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Collecting What NH Is Owed

April 17, 2013 Common Cents

On Friday, the Legislature’s Fiscal Committee will hear a request from Attorney General Michael Delaney to allow his office to pursue litigation against online travel companies for meals and rooms taxes they may owe.  Not only should the Committee approve the request, but the Legislature as a whole should consider ways to strengthen the collection of the meals and rooms tax.

As this study from the Center on Budget and Policy Priorities (CBPP) explains, New Hampshire is among a number of states with loopholes in their laws related to the taxation of hotel room rentals.  Online travel companies, such as Travelocity and Expedia, have been able to exploit those loopholes, asserting that they owe room rental taxes solely on the wholesale price that they pay hotels for the rooms, rather than on the retail price that they charge their customers.  CBPP estimates that the loss from these practices could cost New Hampshire on the order of $1 million per year.

In response, numerous lawsuits have been brought by states and municipalities against online travel companies to try to recover the funds that are properly due.  As the Union Leader’s Gary Rayno points out in a recent column, many of those suits have either been decided in favor of state or local governments or have produced negotiated settlements.  The request from the Attorney General would, if approved, permit him to hire the National Online Travel Litigation Group, which has developed expertise in this area, to recover any unpaid meals and rooms taxes.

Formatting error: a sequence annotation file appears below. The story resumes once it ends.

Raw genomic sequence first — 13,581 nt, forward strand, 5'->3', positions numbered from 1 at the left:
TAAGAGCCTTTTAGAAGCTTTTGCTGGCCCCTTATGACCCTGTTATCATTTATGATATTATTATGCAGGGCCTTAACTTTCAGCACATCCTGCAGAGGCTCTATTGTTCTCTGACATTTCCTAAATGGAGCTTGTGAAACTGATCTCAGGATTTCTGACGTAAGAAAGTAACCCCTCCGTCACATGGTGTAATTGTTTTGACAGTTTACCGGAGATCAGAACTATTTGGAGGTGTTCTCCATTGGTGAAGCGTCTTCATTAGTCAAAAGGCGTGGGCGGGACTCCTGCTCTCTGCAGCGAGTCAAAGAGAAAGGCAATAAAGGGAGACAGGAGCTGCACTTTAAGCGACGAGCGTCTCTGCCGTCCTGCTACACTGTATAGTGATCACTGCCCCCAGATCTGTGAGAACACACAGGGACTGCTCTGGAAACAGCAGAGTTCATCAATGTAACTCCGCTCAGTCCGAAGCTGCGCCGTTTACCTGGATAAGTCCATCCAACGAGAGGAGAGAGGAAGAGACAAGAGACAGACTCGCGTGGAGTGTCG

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Expanded Medicaid Proposal Moves Forward with Changes to Work Requirements

11 Apr 2018

tree with coins

On April 5, the New Hampshire House of Representatives passed an amended version of expanded Medicaid reauthorization that modifies the work requirements outlined in the State Senate’s proposal and makes a variety of other, smaller changes. The House accepted the amendment from the House Health, Human Services, and Elderly Affairs Committee and voted to move the bill to the House Finance Committee for a second review. Approximately 52,000 low-income Granite Staters rely on expanded Medicaid for access to health care, and the State Legislature must reauthorize the program for it to continue beyond the end of this year.